Tesla has installed 140 Powerpacks in Belgium, with a similar project lined up for the UK
Tesla has added 140 of its Powerpacks to the European grid after installing them in Terhills, Belgium and sending them live on May 14.
140 Tesla Powerpacks now live in Belgium and balancing the European electrical grid 100 times faster than fossil fuel plants pic.twitter.com/f8XzCYgrJZ
— Tesla (@Tesla) May 14, 2018
The batteries have an 18.2-MW capacity, and by charging during times of excess capacity and discharging during reduced capacity, the Powerpacks promise to balance the grid 100 times faster than traditional fossil fuel power plants.
Tesla built the project in partnership with demand response aggregator Restore, which has promised to bring a similar, albeit smaller, project to the UK in the coming weeks.
Restore UK vice-president Louis Burford promised that the company’s business model, called a synthetic pool, will create value by increasing the flexibility of the electricity market.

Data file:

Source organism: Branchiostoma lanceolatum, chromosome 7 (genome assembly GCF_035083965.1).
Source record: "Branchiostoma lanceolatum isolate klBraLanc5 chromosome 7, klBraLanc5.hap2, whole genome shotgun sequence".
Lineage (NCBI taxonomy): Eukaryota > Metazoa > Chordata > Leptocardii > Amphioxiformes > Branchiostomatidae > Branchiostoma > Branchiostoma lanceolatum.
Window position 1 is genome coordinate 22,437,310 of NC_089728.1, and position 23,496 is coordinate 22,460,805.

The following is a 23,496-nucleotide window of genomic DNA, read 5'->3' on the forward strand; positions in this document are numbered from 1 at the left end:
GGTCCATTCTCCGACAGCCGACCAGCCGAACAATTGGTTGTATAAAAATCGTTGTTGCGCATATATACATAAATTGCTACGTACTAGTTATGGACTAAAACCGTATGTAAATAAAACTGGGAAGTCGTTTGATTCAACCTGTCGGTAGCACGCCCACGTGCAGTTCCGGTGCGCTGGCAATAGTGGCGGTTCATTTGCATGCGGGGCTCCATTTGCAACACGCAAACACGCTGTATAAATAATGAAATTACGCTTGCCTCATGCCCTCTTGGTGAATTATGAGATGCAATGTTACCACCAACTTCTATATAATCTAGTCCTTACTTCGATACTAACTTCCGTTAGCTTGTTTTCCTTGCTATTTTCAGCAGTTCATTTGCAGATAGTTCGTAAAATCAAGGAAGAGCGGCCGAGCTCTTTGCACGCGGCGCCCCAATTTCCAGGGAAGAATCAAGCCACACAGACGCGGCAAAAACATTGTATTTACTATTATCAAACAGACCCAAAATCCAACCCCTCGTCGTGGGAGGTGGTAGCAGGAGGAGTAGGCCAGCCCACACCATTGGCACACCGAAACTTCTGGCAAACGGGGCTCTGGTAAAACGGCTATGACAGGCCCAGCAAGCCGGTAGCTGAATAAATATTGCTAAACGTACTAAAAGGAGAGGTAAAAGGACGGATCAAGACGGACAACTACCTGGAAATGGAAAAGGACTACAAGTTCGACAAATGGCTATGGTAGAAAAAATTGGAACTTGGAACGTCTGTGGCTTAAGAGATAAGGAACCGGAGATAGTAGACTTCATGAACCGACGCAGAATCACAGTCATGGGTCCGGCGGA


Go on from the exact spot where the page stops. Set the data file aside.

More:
“By creating synthetic pools or portfolios, you reduce the technical requirements on individual assets that otherwise would not be able to participate [in certain balancing services],” Burford told The Energyst.
The UK received a small installation of four Powerpacks recently. These were installed at the Manchester Science Park (MSP) with a GBP400,000 (US$540,000) investment.
Although a modest addition to the MSP, it can be scaled up with an additional 16 Powerpacks.
The project is similar to one in Australia, which has saved consumers A$35 million (US$26 million) after four months of operation.
It’s no surprise that Tesla will be delivering another Powerpack in Australia after securing A$25 million of investment.
With numbers like this, it makes sense that virtual power plants will spring up around the world, especially in large integrated power markets like in Europe.
Furthermore, it provides a proving ground for battery technology, which may easily translate into EV-scale batteries further down the line.